An end to defection without reelection

In December, the country spoke clearly and decisively. The majority wanted a Conservative government, and a Conservative government they now have. And, while voters rightly hold the only power to overthrow a government, MPs have throughout the ages attempted to dictate their own terms.

2019 was a year of rebellions, resignations and defections. I’ve written before about my own predecessor’s very public political odyssey, shifting across four political parties in the course of a year before throwing in the towel, but she was hardly alone in her wanderings. What cannot go unnoticed is that, of all those who crossed the floor last year, not a single one was re-elected in December.

This is a clear choice by voters – they understandably expect their MP to remain loyal to the party they were elected to represent. During my own election campaign, voters made it very clear to me on the doorstep that they expect MPs to do what they are elected to do, not just get elected and then do what they want.

Due to the strict legal framework surrounding our first-past-the-post system, you vote for the individual whose name is on the ballot paper. Party politics evolved from a need to band together to achieve a majority in parliament, and while it is often a voter’s primary consideration, political parties have no sway after that ballot is cast.

So I am today supporting Anthony Mangnall’s Bill, proposing a modest amendment to ensure that if an MP resigns from the party they stood for at election, voters should be able to force a by-election.

Under The Recall of MPs Act, if an MP is imprisoned for less than a year, suspended from Parliament for more than ten sitting days or found guilty of fiddling expenses, they will rightly face a by-election if more than ten percent of voters sign a petition calling for one. We have seen this successfully replace MPs who have outraged with criminal behaviour, such as Fiona Onasanya in Peterborough, as well as retaining those who can hold their constituent’s faith, such as Ian Paisely Jr (by a margin of just 0.6%).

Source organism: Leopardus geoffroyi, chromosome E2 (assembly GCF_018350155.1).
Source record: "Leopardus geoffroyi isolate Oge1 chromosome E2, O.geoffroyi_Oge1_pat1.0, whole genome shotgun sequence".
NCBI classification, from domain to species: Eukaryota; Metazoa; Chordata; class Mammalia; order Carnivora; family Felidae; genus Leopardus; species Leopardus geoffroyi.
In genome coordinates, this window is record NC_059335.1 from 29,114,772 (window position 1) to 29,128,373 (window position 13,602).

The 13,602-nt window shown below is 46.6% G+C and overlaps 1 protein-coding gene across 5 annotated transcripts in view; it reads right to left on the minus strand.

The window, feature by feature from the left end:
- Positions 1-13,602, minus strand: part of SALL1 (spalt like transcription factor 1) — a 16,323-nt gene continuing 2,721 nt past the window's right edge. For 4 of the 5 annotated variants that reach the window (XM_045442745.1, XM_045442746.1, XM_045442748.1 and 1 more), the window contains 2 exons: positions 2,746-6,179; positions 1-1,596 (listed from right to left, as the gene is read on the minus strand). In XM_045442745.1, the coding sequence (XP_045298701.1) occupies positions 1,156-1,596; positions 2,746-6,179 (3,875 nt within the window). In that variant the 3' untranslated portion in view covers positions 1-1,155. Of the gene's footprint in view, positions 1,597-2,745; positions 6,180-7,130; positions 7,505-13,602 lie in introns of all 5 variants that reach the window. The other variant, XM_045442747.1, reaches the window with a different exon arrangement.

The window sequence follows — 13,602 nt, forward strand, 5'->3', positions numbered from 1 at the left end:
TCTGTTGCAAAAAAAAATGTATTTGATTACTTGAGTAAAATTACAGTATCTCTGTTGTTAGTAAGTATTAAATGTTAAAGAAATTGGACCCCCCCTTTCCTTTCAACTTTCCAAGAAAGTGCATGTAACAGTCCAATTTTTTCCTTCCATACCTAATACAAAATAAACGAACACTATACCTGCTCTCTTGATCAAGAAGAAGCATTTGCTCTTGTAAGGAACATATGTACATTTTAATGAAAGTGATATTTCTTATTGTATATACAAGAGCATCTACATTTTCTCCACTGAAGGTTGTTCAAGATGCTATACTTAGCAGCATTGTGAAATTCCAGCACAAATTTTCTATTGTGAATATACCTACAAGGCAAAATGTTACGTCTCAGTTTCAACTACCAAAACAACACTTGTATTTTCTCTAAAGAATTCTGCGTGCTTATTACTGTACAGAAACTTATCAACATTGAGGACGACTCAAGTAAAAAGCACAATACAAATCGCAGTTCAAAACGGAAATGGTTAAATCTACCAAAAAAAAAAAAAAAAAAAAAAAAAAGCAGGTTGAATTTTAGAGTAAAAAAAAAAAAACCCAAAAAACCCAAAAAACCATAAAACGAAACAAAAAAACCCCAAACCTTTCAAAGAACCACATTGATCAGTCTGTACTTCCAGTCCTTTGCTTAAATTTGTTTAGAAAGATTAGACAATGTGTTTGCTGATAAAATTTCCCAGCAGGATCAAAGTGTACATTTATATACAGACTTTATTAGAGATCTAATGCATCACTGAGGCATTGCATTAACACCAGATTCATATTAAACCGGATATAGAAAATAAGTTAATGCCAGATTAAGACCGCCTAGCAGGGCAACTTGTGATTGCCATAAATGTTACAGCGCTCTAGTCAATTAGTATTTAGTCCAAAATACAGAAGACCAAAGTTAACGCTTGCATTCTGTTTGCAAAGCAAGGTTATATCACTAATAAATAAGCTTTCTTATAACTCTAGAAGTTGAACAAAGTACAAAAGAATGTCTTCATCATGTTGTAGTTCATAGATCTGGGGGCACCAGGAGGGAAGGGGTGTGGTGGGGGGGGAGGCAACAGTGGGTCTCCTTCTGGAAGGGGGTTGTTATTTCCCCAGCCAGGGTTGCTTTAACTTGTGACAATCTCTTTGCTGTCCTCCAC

Today’s Bill seeks to add a fourth reason to trigger a recall: that an MP has resigned voluntarily from their party. It would not be triggered if the MP is expelled from the party, as giving party leaders the power to effectively force recalcitrant MPs to face by-elections would be open to abuse, nor if the MP is elected as the politically-neutral Speaker of the House.

Does this not tie the hands of MPs, lashing them to the mast of a party they and their constituents not longer support? Of course not. What it will do is allow their constituents to ratify such a decision. If they can make the case that their move is in the best interests of the country and their constituency, they can surely carry the day. It can be done – just ask Douglas Carswell. If constituents agree with the choice, a by-election would not even be required – but they would always have the option to ensure one takes place. 

Of course, reintroducing democracy to this process would likely frustrate those who would want to see their own numbers artificially enhanced by party switching. I have observed, somewhat wryly, that the very few emails I receive calling on me to switch my own support have come exclusively from supporters of other political parties.

To them, I would simply say that an elected representative’s first duty is to do just that - represent. The cavalier attitude 17 MPs showed last year in switching between multiple parties is not worthy of our nation’s historic trust in democracy. So let’s give the power back to electors, and allow them to decide if their MP is truly speaking for them as they cross the floor.